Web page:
I had someone ask me the other day if enough people prayed for someone who isn’t a Christian, would a loving God overlook that person’s lack of faith and allow him or her into heaven?
It’s a tough question and one that, undoubtedly, all Christians face when confronted with unbelieving parents, children, spouses and friends.
Unfortunately, the answer is “no.” Faith in God is a personal decision that can only be made by an individual.
John 1:12 specifically notes, “Yet to all who did receive him, to those who believed in his name, he gave the right to become children of God — children born not of natural descent, nor of human decision or a husband’s will, but born of God.”
Belief is essential. A saving grace cannot be imposed by another human’s will. A truly just God will require that a penalty be paid for wrongs that were committed. We either pay that penalty ourselves, or we put our faith in Jesus and accept the gift that his death on the cross paid that penalty for us.
However, the answer begs the question, when it comes to Jesus, have you heard of him, met him or do you truly know him? How you answer the question is the most critical decision you will ever make.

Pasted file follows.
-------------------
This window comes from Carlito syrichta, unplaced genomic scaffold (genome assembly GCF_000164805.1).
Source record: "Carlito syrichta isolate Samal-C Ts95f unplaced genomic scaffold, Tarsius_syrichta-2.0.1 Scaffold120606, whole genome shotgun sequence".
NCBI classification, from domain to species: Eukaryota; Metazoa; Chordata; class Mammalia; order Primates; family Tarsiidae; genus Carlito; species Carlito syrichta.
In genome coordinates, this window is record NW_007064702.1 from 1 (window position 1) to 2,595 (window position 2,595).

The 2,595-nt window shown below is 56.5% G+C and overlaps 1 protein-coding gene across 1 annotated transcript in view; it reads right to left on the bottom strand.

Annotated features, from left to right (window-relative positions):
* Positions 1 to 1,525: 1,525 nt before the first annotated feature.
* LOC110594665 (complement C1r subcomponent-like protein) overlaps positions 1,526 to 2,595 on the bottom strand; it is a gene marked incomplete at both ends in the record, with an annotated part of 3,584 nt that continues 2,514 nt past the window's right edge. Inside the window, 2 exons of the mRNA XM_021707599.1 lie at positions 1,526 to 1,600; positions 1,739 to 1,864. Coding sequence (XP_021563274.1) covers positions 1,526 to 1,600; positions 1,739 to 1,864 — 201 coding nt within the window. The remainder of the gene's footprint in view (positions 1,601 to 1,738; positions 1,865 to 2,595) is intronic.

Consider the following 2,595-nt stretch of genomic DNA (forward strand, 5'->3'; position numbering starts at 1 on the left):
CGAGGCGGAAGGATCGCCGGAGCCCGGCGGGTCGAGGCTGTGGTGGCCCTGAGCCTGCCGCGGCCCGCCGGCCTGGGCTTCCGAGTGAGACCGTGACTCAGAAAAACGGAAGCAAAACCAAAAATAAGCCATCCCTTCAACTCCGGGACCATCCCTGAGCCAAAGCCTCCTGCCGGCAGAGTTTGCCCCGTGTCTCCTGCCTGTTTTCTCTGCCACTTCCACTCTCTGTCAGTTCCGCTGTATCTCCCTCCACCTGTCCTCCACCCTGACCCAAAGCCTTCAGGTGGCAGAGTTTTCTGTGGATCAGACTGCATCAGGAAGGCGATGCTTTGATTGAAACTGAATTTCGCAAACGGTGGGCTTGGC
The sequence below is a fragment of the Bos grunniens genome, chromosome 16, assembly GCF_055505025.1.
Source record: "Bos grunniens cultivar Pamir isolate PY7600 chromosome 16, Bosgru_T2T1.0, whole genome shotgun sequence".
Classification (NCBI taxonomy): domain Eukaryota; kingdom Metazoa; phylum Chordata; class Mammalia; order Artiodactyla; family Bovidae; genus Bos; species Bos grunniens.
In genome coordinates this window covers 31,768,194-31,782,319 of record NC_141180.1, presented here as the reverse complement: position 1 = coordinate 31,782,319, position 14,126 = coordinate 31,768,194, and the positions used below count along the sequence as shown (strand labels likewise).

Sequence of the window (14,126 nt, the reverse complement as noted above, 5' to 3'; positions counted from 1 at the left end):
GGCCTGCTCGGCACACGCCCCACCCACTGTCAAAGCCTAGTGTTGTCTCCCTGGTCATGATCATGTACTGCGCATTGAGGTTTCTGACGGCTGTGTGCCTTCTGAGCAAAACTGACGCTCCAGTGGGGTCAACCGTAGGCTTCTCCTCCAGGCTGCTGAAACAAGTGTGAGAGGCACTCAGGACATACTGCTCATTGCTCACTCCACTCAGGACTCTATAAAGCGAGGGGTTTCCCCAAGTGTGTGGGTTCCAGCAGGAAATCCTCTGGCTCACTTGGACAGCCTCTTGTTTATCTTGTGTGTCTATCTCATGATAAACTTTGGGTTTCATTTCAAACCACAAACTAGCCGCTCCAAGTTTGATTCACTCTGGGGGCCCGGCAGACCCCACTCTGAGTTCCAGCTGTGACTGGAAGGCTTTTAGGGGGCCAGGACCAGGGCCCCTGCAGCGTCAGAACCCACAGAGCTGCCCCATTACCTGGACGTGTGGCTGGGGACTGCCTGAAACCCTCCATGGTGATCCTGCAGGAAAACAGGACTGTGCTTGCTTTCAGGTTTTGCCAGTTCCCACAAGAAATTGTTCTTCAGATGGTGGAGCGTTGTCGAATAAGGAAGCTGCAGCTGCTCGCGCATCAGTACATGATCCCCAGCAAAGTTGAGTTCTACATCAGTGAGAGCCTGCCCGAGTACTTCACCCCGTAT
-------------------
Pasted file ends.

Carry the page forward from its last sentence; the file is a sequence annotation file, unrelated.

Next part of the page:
Have you heard of Jesus?
Everyone who has reached the age of accountability has heard of Jesus. How could they not have heard the name Jesus Christ when it is uttered as a swear word multiple times every day in conversation and on television?
I had heard of Jesus as a youngster, but thought nothing of it. Jesus mattered little to me at the time. In fact, I couldn’t wrap my head around the concept that Jesus and God were one. I thought if God came to earth in the form of Jesus, then who was minding the store in heaven?
Nobody ever answered that simple question by explaining that the all-knowing, all-powerful, all-present God could be in every place at any time. I had made the mistake of applying human attributes to God who created humans.
Neither of my parents really took the time to introduce me to Jesus. They may have talked about him from time to time. They certainly dragged me to irrelevant church services, but only out of duty and obligation.They never formally introduced me to Jesus.
Have you met Jesus?
Many people have met Jesus. They arrived at a point in their lives where they knew they had been corrupted by sin. They had made grievous mistakes, found themselves over their heads in an addiction, or they knew something was missing in their lives. That’s when they met Jesus. But did they pursue a relationship?
In Mark 4:1-20, Jesus explains this problem in the parable of the sower.
“Listen! A farmer went out to sow his seed. As he was scattering the seed, some fell along the path, and the birds came and ate it up. Some fell on rocky places, where it did not have much soil. It sprang up quickly, because the soil was shallow. But when the sun came up, the plants were scorched, and they withered because they had no root.